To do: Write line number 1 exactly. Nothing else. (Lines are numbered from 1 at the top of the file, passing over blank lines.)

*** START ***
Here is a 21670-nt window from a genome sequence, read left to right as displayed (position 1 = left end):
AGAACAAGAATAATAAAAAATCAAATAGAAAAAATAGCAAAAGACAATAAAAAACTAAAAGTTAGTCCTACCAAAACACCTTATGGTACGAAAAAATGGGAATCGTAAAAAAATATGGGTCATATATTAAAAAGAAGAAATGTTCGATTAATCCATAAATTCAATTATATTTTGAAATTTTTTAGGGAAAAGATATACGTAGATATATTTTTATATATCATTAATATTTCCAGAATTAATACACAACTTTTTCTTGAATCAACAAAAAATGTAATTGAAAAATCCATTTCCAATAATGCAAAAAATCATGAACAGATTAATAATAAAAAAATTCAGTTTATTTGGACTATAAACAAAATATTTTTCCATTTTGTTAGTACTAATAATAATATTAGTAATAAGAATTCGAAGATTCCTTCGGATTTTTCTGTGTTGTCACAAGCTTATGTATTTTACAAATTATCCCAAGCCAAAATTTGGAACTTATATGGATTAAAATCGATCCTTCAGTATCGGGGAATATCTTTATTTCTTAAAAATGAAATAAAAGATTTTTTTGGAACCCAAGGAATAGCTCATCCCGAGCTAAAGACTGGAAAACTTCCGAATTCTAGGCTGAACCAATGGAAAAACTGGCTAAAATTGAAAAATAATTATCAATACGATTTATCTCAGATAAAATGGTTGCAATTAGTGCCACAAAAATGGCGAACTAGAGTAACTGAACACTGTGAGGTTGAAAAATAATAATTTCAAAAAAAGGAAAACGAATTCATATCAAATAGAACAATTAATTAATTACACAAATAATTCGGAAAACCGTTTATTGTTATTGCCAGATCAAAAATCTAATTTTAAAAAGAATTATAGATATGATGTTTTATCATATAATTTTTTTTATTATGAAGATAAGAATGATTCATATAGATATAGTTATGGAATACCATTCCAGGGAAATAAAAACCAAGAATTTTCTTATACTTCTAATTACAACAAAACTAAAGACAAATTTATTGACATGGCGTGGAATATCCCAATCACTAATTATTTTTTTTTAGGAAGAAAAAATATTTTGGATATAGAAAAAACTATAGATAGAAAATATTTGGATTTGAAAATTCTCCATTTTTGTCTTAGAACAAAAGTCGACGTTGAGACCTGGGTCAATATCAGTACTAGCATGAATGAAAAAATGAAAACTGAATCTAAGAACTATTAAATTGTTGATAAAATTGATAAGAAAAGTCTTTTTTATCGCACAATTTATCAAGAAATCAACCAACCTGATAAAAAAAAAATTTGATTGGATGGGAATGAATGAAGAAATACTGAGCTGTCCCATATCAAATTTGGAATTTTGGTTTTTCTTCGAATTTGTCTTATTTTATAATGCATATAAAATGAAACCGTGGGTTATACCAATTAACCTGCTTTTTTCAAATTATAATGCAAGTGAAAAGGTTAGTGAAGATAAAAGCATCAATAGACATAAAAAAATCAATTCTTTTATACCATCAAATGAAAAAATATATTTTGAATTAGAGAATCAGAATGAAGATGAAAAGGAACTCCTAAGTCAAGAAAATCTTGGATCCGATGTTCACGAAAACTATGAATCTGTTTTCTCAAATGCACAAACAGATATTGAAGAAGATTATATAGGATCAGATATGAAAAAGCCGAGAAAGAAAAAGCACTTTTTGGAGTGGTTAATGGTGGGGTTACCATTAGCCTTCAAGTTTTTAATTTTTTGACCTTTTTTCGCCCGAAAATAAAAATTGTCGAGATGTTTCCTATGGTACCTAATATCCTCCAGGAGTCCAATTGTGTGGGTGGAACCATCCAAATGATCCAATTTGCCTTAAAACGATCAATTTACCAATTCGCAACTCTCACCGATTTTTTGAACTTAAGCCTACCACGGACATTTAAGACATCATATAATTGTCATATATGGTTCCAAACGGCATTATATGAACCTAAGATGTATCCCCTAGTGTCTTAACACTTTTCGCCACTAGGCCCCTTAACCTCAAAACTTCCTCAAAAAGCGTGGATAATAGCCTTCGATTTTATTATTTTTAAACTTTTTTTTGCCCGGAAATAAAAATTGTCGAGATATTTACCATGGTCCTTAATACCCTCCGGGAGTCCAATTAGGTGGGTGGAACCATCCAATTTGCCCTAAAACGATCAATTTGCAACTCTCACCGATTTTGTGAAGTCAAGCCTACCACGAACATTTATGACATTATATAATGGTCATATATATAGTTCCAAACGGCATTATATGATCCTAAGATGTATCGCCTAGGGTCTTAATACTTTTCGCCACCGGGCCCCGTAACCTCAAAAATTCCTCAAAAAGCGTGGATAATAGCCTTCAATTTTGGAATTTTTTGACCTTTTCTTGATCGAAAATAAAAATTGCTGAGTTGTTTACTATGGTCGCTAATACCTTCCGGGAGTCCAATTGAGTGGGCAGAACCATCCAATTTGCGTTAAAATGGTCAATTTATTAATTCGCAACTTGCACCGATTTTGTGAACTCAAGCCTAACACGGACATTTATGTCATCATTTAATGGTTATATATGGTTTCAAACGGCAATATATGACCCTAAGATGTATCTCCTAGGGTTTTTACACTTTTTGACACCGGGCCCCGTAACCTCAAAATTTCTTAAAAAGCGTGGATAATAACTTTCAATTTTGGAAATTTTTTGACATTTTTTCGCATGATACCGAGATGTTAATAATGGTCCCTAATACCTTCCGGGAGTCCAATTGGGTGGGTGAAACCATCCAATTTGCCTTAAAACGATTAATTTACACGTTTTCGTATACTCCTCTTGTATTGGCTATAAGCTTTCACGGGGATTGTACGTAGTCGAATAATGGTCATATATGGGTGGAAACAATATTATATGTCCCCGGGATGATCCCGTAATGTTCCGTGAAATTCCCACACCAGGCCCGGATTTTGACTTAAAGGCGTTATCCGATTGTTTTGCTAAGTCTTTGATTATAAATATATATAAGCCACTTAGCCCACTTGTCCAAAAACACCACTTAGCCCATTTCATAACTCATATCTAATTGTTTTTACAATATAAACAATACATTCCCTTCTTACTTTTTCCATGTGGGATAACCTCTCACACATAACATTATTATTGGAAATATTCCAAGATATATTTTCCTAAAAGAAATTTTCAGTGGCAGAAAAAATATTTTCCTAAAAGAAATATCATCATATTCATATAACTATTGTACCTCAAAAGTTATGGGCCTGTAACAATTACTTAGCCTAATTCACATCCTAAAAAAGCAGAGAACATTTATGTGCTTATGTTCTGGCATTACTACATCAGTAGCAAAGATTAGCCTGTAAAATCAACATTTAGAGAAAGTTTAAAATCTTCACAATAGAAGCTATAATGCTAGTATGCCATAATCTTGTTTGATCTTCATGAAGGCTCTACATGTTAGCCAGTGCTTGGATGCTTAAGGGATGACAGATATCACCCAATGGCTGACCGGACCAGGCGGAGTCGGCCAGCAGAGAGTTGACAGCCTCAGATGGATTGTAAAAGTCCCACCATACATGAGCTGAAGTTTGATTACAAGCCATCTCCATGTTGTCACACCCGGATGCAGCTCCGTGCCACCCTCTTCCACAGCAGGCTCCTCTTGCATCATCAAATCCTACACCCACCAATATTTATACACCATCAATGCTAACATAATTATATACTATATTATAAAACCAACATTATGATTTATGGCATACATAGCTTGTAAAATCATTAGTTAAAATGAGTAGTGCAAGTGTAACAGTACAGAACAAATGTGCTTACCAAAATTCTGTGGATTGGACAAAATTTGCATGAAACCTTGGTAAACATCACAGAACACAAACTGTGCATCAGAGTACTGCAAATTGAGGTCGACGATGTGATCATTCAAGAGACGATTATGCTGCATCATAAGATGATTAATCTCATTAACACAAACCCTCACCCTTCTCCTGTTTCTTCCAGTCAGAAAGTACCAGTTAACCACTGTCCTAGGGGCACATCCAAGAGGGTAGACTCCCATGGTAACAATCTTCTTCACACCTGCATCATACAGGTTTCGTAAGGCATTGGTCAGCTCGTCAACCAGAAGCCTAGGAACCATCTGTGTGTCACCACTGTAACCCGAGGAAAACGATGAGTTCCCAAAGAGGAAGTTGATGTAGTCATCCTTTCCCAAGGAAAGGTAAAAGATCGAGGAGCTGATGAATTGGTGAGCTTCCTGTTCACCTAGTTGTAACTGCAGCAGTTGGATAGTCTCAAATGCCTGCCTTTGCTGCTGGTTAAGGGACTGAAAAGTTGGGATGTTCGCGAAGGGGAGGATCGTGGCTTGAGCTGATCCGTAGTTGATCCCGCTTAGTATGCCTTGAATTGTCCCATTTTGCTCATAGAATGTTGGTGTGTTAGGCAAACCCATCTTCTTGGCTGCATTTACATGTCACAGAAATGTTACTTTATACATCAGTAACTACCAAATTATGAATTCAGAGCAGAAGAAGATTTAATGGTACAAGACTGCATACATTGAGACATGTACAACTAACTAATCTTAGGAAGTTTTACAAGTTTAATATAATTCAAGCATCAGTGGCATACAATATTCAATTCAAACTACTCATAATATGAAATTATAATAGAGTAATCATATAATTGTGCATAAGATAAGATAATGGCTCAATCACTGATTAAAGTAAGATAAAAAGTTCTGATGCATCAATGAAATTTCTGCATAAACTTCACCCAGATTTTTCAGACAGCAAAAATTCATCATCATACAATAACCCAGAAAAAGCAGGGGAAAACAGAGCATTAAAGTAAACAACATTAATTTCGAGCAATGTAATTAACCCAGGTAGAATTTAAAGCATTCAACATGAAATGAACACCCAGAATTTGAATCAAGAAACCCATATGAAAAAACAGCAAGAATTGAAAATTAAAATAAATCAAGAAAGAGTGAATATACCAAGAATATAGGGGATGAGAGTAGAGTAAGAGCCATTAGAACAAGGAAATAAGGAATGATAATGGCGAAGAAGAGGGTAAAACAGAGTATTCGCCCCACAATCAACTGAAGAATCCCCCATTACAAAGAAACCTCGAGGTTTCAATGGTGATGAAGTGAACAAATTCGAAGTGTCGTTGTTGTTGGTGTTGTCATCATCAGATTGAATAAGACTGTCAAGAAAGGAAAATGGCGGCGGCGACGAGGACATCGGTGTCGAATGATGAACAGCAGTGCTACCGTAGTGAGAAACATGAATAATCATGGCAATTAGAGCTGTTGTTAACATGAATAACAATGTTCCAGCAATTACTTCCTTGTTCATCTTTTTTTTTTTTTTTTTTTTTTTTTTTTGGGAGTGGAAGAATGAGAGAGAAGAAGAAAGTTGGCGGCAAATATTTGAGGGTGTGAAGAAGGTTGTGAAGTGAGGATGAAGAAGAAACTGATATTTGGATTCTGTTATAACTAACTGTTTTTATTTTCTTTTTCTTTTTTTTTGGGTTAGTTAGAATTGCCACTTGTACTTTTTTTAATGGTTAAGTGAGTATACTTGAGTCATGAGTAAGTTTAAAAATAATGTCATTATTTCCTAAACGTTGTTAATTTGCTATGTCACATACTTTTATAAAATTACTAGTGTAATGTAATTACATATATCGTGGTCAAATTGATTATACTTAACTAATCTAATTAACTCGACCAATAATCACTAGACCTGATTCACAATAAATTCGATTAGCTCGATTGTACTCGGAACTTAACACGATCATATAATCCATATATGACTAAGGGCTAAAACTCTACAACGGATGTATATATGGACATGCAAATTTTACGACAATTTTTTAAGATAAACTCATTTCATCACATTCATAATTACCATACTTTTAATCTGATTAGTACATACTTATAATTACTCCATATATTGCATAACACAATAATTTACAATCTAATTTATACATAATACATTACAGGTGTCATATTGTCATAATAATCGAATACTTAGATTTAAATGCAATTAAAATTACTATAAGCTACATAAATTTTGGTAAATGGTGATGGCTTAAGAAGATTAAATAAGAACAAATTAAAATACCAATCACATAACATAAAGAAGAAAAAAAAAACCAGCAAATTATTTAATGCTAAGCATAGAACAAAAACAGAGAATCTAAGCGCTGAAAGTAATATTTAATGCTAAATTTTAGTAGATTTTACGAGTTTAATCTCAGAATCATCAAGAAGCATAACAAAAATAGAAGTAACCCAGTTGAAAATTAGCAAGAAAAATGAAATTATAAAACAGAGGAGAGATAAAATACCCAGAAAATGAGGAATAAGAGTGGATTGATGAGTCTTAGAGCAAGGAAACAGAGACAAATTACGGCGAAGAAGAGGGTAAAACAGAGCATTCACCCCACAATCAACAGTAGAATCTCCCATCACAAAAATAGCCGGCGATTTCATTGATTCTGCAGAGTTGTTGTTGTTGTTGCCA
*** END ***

Here is a 21670-nt window from a genome sequence, read left to right as displayed (position 1 = left end):